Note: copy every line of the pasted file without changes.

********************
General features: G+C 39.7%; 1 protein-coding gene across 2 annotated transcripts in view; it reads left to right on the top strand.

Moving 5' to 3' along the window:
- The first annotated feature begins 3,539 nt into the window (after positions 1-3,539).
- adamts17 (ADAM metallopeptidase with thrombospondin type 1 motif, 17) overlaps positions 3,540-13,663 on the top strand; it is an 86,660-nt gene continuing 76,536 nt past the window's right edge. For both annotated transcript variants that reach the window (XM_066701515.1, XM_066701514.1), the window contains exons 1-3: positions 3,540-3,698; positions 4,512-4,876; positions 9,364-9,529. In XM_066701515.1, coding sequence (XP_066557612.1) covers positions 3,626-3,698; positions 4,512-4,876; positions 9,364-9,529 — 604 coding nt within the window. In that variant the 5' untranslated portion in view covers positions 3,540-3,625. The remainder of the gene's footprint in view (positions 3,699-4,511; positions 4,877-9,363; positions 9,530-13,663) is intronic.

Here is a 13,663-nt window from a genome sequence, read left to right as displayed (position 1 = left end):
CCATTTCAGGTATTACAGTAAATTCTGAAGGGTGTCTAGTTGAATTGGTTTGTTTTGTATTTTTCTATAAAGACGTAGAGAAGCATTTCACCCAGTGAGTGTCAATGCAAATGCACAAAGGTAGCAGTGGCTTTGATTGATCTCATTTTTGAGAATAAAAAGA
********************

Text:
General features: G+C 39.7%; 1 protein-coding gene across 2 annotated transcripts in view; it reads left to right on the top strand.

Moving 5' to 3' along the window:
- The first annotated feature begins 3,539 nt into the window (after positions 1-3,539).
- adamts17 (ADAM metallopeptidase with thrombospondin type 1 motif, 17) overlaps positions 3,540-13,663 on the top strand; it is an 86,660-nt gene continuing 76,536 nt past the window's right edge. For both annotated transcript variants that reach the window (XM_066701515.1, XM_066701514.1), the window contains exons 1-3: positions 3,540-3,698; positions 4,512-4,876; positions 9,364-9,529. In XM_066701515.1, coding sequence (XP_066557612.1) covers positions 3,626-3,698; positions 4,512-4,876; positions 9,364-9,529 — 604 coding nt within the window. In that variant the 5' untranslated portion in view covers positions 3,540-3,625. The remainder of the gene's footprint in view (positions 3,699-4,511; positions 4,877-9,363; positions 9,530-13,663) is intronic.

Here is a 13,663-nt window from a genome sequence, read left to right as displayed (position 1 = left end):
CCATTTCAGGTATTACAGTAAATTCTGAAGGGTGTCTAGTTGAATTGGTTTGTTTTGTATTTTTCTATAAAGACGTAGAGAAGCATTTCACCCAGTGAGTGTCAATGCAAATGCACAAAGGTAGCAGTGGCTTTGATTGATCTCATTTTTGAGAATAAAAAGA